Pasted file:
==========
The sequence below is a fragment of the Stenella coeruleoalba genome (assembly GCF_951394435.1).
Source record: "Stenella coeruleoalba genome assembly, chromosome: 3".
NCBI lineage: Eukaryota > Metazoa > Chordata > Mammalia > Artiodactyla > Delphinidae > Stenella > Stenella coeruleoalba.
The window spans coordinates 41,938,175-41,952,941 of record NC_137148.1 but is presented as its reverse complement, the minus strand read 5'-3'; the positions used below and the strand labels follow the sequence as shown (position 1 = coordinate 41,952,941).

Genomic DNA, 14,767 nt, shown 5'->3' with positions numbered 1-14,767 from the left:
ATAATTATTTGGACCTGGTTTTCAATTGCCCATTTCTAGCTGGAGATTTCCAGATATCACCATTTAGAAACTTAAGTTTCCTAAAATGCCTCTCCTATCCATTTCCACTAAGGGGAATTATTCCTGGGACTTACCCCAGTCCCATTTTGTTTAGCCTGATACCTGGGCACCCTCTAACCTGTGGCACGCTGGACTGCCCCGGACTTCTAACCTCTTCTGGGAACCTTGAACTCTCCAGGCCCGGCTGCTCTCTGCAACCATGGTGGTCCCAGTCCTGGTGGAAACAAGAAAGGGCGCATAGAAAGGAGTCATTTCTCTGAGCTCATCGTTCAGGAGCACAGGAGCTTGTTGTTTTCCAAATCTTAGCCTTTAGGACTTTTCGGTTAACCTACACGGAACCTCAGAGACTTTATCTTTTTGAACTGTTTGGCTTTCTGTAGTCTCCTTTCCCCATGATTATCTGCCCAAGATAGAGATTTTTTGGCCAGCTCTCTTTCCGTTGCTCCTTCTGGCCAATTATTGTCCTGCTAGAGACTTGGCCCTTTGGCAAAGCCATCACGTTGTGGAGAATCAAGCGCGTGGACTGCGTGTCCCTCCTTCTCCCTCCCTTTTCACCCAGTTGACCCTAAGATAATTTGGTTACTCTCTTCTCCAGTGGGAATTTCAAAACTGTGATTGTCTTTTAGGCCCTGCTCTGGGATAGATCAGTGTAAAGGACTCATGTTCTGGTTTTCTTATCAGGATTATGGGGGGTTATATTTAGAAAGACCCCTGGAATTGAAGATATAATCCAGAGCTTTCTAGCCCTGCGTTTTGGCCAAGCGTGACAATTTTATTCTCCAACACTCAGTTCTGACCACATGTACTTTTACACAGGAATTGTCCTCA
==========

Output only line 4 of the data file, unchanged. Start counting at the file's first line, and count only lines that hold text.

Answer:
The window spans coordinates 41,938,175-41,952,941 of record NC_137148.1 but is presented as its reverse complement, the minus strand read 5'-3'; the positions used below and the strand labels follow the sequence as shown (position 1 = coordinate 41,952,941).